BY IFE OLUJUYIGBE
With four actors, 3 is Company tells a story of a happy couple – Chuma and Eunice Eze – and their friend, Fred (Wole Ojo) who always tags along. While Fred sees them out one morning, he spots a colleague of the wife’s, Kubnse (Peggy Ovire), someone Eunice (Yvonne Jegede) isn’t quite fond of, and is determined to woo her.
In a bid to get the girl to like him, Fred gets himself on Eunice’s bad side and consequently, on Chuma’s (OC Ukeje). He tries to convince the ladies to settle their work-induced differences, but not before Eunice reveals to Kubnse that she’s nothing but a fifty-thousand Naira bet Fred made with Chuma to get her to fall for him. Fred soon becomes the enemy.
I love the chemistry between the couple and among the friends. It just flows with such ease. Fred and Chuma relate like they’ve been friends from birth, and the way Chuma stands up for his wife is just adorable. With a cast as few as four, 3 is Company pulls off a good show without boring its audience. This only happens with a really good story.
The plot is not-so-common and the execution of it is a brilliant attempt. Ernest Obi shows off some good directing in this 2015 flick. Kudos.
Peggy and Yvonne make the movie a little less intriguing with their pointless brawls, mostly punctuated by shouting, hissing and eye-rolling. Peggy, in particular, doesn’t bring a very believable performance to the table, and her transitioning from ‘bitchy’ co-worker to attempted peace-maker isn’t as smooth as one would expect. Perhaps a more concrete purpose for the hatred other than same old jealousy would have done the plot more justice.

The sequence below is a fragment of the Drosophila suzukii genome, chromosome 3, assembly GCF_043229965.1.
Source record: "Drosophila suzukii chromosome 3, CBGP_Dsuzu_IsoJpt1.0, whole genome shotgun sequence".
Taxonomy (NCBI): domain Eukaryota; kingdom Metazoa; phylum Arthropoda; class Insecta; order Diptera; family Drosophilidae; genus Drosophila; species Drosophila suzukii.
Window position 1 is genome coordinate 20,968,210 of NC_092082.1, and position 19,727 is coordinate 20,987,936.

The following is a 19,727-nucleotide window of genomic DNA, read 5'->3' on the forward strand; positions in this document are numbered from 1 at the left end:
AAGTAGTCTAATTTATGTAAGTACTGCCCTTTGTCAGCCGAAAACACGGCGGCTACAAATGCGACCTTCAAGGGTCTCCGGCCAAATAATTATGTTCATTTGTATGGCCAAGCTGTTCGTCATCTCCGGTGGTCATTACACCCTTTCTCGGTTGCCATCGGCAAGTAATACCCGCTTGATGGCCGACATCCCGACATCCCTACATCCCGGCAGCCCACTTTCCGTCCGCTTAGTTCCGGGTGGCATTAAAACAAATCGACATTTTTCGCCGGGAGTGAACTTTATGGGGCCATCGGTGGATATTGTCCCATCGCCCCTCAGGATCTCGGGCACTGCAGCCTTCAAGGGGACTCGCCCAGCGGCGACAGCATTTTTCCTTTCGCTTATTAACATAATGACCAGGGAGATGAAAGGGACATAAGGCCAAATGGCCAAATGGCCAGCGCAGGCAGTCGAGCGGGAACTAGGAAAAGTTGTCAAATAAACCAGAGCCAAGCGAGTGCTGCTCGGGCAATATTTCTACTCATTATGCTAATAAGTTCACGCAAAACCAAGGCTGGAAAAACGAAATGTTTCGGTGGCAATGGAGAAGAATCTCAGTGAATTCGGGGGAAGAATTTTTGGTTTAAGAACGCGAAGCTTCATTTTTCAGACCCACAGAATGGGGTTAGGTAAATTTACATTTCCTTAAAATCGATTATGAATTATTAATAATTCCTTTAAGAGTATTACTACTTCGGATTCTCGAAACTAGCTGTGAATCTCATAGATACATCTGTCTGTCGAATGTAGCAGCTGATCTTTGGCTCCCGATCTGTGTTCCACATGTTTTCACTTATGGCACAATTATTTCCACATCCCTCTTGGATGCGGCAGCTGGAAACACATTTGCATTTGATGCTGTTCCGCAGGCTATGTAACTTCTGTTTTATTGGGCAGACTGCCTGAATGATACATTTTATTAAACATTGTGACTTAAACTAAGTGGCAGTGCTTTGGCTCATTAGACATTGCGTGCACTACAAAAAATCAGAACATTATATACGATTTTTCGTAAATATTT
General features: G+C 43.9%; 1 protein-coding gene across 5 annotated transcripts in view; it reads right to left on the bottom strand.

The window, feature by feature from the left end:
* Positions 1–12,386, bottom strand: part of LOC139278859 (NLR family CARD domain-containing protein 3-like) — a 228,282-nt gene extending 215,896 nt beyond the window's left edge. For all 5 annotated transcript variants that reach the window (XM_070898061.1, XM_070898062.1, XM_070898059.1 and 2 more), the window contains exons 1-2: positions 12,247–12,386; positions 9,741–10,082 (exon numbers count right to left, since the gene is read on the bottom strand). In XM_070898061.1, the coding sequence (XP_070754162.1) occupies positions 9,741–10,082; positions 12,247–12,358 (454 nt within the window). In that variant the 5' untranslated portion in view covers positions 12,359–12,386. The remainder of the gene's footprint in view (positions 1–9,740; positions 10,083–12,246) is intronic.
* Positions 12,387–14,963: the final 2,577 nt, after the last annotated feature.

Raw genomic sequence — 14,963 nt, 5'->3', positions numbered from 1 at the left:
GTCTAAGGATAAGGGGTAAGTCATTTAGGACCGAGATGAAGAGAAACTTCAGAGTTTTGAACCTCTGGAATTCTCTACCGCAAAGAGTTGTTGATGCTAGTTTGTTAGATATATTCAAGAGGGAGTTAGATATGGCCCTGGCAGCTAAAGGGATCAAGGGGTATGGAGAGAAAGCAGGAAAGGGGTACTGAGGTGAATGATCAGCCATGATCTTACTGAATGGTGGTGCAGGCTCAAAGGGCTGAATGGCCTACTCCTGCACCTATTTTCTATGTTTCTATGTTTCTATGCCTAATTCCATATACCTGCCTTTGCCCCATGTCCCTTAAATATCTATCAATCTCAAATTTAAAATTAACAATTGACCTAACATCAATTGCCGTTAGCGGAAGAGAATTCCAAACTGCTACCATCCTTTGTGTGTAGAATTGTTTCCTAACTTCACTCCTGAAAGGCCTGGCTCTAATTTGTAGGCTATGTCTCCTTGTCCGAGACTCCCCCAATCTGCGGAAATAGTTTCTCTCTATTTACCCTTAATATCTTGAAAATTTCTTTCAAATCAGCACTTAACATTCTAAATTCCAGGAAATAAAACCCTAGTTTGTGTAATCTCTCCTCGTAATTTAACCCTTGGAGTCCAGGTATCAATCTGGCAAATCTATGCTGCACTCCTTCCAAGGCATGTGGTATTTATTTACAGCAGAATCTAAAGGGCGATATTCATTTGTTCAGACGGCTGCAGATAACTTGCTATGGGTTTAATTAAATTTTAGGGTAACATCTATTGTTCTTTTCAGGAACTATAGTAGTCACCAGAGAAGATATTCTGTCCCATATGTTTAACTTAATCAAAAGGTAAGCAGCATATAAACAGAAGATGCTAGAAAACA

The constant interchanging of ‘Rivers’ and ‘Cross River’ is also a cause for concern. In order to be with his girl, Fred, at the end of the movie relocates to Cross River. The girl is then said to have been transferred to Rivers. For someone who knows both States, I cannot understand how Rivers and Cross Rivers could mean the same thing, heck, they aren’t even neighbours! Get your geography straight, folks.
I commend them for the semblance of research that went into the Oil and Gas/ procurement terminologies. Unlike many Nollywood movies which generalizes the word ‘Office’, 3 is Company goes into specifics, and that’s applaudable, even though I doubt that Oil and Gas workers with choking deadlines are usually this idle.
Ultimately, 3 is Company is fun to watch. The major conflict, though inane and near-stupid, has its own entertainment perks, something of a cat fight. I don’t know anyone who doesn’t slightly enjoy a cat fight.
For its mostly fine acting, engaging conversations, and solid storyline, 3 is Company passes for a good movie, and Yvonne Jegede, who doubles as lead character and producer, should give herself a handshake for commendable effort.